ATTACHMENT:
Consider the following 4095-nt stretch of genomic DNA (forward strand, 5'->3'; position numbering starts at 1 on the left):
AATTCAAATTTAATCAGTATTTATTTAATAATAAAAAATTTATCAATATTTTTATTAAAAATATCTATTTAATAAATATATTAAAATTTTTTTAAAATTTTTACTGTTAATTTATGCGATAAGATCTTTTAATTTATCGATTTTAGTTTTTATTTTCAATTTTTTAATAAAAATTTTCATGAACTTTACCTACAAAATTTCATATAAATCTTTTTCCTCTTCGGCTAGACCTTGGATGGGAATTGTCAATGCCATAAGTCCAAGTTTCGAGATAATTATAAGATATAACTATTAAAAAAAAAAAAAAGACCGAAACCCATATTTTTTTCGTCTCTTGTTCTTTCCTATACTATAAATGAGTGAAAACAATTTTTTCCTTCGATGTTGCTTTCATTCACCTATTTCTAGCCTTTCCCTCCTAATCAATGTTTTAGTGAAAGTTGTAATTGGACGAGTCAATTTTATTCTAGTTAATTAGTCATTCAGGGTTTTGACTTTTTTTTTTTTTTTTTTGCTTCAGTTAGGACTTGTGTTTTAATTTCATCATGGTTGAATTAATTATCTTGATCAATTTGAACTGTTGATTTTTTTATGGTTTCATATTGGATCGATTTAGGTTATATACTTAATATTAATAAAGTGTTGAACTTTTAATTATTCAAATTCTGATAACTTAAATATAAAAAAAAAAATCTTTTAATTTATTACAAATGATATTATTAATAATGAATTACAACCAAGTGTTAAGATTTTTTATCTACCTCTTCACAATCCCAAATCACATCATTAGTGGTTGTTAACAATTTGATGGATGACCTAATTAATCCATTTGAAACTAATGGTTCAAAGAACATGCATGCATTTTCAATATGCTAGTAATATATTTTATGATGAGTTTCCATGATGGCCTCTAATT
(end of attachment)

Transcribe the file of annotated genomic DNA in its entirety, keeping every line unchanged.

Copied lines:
Consider the following 4095-nt stretch of genomic DNA (forward strand, 5'->3'; position numbering starts at 1 on the left):
AATTCAAATTTAATCAGTATTTATTTAATAATAAAAAATTTATCAATATTTTTATTAAAAATATCTATTTAATAAATATATTAAAATTTTTTTAAAATTTTTACTGTTAATTTATGCGATAAGATCTTTTAATTTATCGATTTTAGTTTTTATTTTCAATTTTTTAATAAAAATTTTCATGAACTTTACCTACAAAATTTCATATAAATCTTTTTCCTCTTCGGCTAGACCTTGGATGGGAATTGTCAATGCCATAAGTCCAAGTTTCGAGATAATTATAAGATATAACTATTAAAAAAAAAAAAAAGACCGAAACCCATATTTTTTTCGTCTCTTGTTCTTTCCTATACTATAAATGAGTGAAAACAATTTTTTCCTTCGATGTTGCTTTCATTCACCTATTTCTAGCCTTTCCCTCCTAATCAATGTTTTAGTGAAAGTTGTAATTGGACGAGTCAATTTTATTCTAGTTAATTAGTCATTCAGGGTTTTGACTTTTTTTTTTTTTTTTTTGCTTCAGTTAGGACTTGTGTTTTAATTTCATCATGGTTGAATTAATTATCTTGATCAATTTGAACTGTTGATTTTTTTATGGTTTCATATTGGATCGATTTAGGTTATATACTTAATATTAATAAAGTGTTGAACTTTTAATTATTCAAATTCTGATAACTTAAATATAAAAAAAAAAATCTTTTAATTTATTACAAATGATATTATTAATAATGAATTACAACCAAGTGTTAAGATTTTTTATCTACCTCTTCACAATCCCAAATCACATCATTAGTGGTTGTTAACAATTTGATGGATGACCTAATTAATCCATTTGAAACTAATGGTTCAAAGAACATGCATGCATTTTCAATATGCTAGTAATATATTTTATGATGAGTTTCCATGATGGCCTCTAATT